Louisville & Nashville. At the special meeting of stockLouisville, the act lately passed by the Kentucky
Legislature was read, amending the charter so a~s to allow the
company to operate, lease or purchase any railroad in any other
State or States, and also to purchase and hold a majority of
the capital stock of any railroad company chartered by any
other State or States, in order to secure to the company the
control in the management and operation of the said railroads.
Also an act amending the charter so as to enable the c(mipany
to borrow money for the interests of the stockholders, and to
tLat end to execute and sell its negotiable mortgages upon its
rights, franchises and privileges, and its railroads and other
property, to secure said bonds. Both of these acts were unaniholders, in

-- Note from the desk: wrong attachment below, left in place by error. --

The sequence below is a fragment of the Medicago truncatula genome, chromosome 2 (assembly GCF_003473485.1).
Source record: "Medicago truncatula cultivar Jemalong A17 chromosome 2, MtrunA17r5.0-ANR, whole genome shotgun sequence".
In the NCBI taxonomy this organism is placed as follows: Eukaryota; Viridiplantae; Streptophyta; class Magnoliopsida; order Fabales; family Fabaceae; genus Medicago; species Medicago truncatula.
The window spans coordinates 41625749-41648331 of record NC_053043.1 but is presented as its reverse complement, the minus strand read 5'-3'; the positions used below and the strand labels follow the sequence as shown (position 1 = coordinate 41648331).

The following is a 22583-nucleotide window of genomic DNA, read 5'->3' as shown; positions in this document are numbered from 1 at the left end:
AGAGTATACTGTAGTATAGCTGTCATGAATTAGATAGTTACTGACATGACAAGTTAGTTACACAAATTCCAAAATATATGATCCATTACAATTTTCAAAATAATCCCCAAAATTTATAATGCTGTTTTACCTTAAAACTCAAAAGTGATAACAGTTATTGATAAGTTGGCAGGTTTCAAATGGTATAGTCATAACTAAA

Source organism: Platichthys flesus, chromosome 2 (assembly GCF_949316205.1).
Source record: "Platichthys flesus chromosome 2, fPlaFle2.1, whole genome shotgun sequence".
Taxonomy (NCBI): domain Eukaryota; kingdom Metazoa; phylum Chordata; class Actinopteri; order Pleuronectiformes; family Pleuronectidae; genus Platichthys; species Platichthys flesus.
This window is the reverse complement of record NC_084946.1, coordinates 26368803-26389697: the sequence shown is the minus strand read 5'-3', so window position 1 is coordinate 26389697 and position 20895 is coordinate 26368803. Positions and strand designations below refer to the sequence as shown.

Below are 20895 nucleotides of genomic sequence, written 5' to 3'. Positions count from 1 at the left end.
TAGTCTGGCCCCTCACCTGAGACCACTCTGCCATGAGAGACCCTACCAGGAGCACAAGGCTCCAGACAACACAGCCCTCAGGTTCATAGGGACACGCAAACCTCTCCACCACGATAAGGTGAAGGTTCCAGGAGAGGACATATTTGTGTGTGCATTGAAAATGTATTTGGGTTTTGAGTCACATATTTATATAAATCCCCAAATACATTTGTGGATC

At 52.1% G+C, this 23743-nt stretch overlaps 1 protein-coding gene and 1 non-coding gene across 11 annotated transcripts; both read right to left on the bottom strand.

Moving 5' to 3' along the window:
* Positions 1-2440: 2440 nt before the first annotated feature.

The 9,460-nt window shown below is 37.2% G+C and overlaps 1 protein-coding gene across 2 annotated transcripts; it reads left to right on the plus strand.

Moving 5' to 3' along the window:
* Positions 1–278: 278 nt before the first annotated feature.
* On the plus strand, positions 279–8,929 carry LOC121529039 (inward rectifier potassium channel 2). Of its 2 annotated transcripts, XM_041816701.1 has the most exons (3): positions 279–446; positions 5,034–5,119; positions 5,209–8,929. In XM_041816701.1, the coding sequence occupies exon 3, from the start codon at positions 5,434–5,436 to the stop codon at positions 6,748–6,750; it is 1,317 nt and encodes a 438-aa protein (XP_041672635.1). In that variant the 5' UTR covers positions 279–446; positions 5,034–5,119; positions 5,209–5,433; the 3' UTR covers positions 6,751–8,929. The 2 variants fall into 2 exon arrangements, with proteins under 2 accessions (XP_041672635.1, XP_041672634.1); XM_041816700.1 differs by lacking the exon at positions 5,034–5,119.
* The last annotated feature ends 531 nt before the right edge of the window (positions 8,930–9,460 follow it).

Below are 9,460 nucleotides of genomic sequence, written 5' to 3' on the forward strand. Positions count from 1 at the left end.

mously approved.
The meeting then voted successively

to

approve the purchase

of a controlling interest in the Nashville Chattanooga & St.
Louis ; the purchase from John J. Cisco and othera of a controlling interest in the Mobile & Montgomery ; the purchase
from D. F. Sullivan of the Pensacola and the Pensacola &
Selma roads; the pureha.se of the Na.shville Chattanooga & St.
Louis Company's interest in the Evansville Owensboro A; Nashville, and its lease of the St. Louis & Southeastern; the agreement for the purchase of the New Orleans & Mobile road; the
contract with the Union Express Company, and the purchase of

the Georgia Western.
In relation to the Georeia Western, President Newcomb said
that the road-bed extenaed 27 miles west from Atlanta, and
with small expenditure it could be laid with track. The road
could be extended to Binningham or Blount Springs by an outlay of from $2,500,000 to $3,000,000.

Madison & Portage.— A despatch from Milwaukee, March 31
" The 39 miles of road running from Madison to Portage,
which for some time have been operated by the Milwaukee &
St. Paul Railway Company, will be sold at public auction on
April 6, under a judgment of foreclosure and sale. The judgment of foreclosure is rendered in favor of the Milwaukee &